Tuesday, February 28, 2017

How to tackle spraying behaviour

How to tackle spraying behaviour

Never ever punish your cat for this behaviour, they are not doing it to spite you or because they are mad at you.

Always consult your vet if this is a new behaviour as this can be a sign of an underlying medical issue.

Mandy Cooper



To prevent your cat from spraying indoors, you first need to pinpoint the cause and identify what you can do to tackle it. If you think the spraying is through stress, do as much as you can to remove the stress for your cat.

Using a pheromone diffuser can go a long way to help calm things down.

If the spraying seems centred around 1 place, try moving your cats food bowl to that area, he is less likely to spray where the food is. It's important to clean the sprayed area thoroughly, the cat might keep spraying if they can smell a residue odour.

Stay away from ammonia based products because they can mimic the smell of urine and trick your cat into thinking another cat sprayed there.

Some environmental/behavioural factors to consider

    Is there something about the litter box itself that might be a problem?
    Is the box cleaned frequently?
    Are there enough boxes?
    Is the location of the litter box where other pets or children might go?
    Have you tried using different types of litter so you know which one kitty likes? (some cats might not like a change to their litter)
    Have you tried moving the litter box?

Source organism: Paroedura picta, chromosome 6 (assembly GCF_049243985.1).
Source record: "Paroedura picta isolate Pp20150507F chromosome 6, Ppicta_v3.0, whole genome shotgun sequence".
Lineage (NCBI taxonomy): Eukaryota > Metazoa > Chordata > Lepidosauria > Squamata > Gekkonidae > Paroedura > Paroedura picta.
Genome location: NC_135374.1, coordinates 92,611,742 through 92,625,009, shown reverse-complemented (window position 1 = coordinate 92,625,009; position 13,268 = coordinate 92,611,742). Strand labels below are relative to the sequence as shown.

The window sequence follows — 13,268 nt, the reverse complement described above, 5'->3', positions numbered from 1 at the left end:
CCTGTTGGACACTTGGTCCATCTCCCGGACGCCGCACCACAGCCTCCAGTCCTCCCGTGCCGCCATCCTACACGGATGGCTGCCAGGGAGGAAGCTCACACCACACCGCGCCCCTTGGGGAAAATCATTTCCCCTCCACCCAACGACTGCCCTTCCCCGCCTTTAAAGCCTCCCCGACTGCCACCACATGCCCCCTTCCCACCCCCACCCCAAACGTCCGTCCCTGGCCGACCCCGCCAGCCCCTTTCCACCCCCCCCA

Some other suggestions

    Have your cat spayed or neutered (this can significantly reduce the need for spraying)
    If you can, restrict your cat from seeing other cats outdoors (if your cat sees another cat, their natural response is to mark their territory).
    Give all your cats equal attention so they are not competing for your attention. Have them eat and sleep together.
    Keep to a routine (changes in routine often causes spraying).
    Change your cats association where they spray such as playing with them or petting them.
    Put toys and scratchers near the spray spots to encourage your cat to stop spraying in that area.
    If you can, temporarily keep your cats out of the room they are spraying in.
    If you cat is spraying a person or their things, encourage that person they are spraying to feed, play and interact with the cat
    Provide more hiding spaces, toys and scratchers throughout your home so that your cat has a safe place to go in multicat places
    Help your cat feel more secure and less anxious by doing things they enjoy every day
    Newly adopted cats should be separated from other cats to start with so they can be gradually introduced.


It is important to remember that your cat isn't doing this to make you angry or to be difficult. There is a reason they are doing it and if you can tackle that reason and work with your cat, you can come to a solution together. Your cat is trying to tell you something so listen to them.

*Note*
There are many products that claim they will help your cat stop spraying online. Consult your vet first and see what they recommend.